Chandra feared that Ty might be on drugs. But before she could take him to the hospital that Wednesday to figure out what was wrong, John found Ty unresponsive in the living room, in a catatonic state as he watched cartoons. He called an ambulance. When the medics arrived, Ty had a seizure.
At the hospital, it took eight staff members to hold Ty down. He was stabilized with Benadryl and Ativan. A drug panel came back clean. Though his parents told the emergency room staff that Ty appeared to be hallucinating, he was discharged. This confounded Chandra and John, who had hoped that he’d be held at the hospital overnight.
Chandra resolved to take Ty to his pediatrician. Wanting to keep him safe until she could get an appointment, she took away his cellphone and hid his car keys. But on Thursday morning, while Chandra was in the shower, Ty stole the keys to her 2006 Hyundai Elantra. Dressed in flannel pajama pants from Christmas and a blue sweatshirt, his sneakers still wrapped in yellow hospital booties, he’d tucked the protein shake he’d just made in the car’s cup holder and backed out of the driveway.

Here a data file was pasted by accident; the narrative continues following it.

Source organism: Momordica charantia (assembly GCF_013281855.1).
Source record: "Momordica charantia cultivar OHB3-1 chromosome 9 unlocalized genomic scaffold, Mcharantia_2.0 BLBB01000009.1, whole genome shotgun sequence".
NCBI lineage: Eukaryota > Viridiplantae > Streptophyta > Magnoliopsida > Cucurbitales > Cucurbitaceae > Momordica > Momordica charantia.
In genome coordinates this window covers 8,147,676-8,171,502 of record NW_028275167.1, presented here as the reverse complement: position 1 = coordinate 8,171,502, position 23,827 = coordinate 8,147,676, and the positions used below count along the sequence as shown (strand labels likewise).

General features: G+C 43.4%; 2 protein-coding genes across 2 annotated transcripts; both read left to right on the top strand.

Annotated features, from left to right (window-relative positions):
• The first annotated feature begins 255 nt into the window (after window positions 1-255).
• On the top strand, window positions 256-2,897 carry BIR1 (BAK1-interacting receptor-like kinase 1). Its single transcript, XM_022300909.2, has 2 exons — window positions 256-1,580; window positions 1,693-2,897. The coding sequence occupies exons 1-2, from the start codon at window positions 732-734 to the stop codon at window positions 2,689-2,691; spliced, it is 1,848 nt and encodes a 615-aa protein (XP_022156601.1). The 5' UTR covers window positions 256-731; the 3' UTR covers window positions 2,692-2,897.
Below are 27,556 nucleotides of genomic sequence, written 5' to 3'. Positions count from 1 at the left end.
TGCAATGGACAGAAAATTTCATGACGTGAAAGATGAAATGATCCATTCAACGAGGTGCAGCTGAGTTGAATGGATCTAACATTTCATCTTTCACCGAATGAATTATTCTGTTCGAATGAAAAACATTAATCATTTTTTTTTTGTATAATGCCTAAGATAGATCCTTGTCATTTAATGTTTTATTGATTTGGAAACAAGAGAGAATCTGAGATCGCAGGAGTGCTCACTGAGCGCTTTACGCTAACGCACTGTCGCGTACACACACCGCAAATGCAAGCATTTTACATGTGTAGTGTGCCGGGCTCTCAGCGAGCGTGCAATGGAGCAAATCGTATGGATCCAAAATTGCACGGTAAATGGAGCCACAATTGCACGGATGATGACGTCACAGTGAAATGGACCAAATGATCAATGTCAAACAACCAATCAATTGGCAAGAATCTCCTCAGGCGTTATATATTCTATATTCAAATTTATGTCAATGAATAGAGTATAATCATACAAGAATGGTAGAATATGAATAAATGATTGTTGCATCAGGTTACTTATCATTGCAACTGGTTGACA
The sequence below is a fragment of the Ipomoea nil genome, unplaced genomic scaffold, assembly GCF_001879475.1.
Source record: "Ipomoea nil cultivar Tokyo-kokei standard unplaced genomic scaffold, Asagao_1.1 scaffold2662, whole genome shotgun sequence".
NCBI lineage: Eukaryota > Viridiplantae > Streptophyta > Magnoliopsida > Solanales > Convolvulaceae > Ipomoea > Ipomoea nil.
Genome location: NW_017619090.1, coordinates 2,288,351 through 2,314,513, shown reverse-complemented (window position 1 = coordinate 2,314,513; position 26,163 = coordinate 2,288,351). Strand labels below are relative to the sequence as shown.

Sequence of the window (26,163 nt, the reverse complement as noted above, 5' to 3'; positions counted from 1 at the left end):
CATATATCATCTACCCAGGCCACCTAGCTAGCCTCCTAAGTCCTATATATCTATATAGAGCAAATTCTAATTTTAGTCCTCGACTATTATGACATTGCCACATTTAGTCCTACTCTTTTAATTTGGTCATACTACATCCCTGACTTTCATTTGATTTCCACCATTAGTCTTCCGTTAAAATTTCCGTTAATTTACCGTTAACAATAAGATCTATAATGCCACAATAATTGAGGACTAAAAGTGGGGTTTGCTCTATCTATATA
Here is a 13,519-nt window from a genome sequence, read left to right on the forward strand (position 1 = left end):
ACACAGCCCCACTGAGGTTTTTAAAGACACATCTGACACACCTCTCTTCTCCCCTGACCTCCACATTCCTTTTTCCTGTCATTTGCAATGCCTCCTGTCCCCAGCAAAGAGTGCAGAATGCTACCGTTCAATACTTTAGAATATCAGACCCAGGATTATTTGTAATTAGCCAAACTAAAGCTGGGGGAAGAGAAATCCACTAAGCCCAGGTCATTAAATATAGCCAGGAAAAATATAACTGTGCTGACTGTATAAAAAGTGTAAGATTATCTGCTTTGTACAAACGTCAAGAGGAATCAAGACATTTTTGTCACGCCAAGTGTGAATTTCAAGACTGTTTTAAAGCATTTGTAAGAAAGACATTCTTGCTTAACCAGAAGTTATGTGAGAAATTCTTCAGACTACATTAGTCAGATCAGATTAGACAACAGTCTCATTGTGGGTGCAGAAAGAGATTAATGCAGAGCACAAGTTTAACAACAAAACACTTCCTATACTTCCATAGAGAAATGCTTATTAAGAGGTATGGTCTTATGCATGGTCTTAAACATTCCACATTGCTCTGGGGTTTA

When his parents called to ask where he’d gone, Ty told them he was driving to a nearby convenience store. More than an hour later, he still wasn’t home. Chandra and John pinged his cellphone on an app that allowed them to see his location in real-time. Ty was in Philadelphia. They immediately followed — along with Chandra’s sister and teenage nephew — in the sister’s black Jeep Cherokee.
The journey took them across five state lines. In Pennsylvania, Ty bought a sandwich at Chick-fil-A and paid $34.29 for gas. Traffic cameras in Maryland twice ticketed him for speeding. They nearly caught up to him in Washington, D.C., as he wound past the White House and the capital’s monuments, but he’d evaded them, continuing on until he hit Luray in Virginia, and his location — along with cell service — vanished.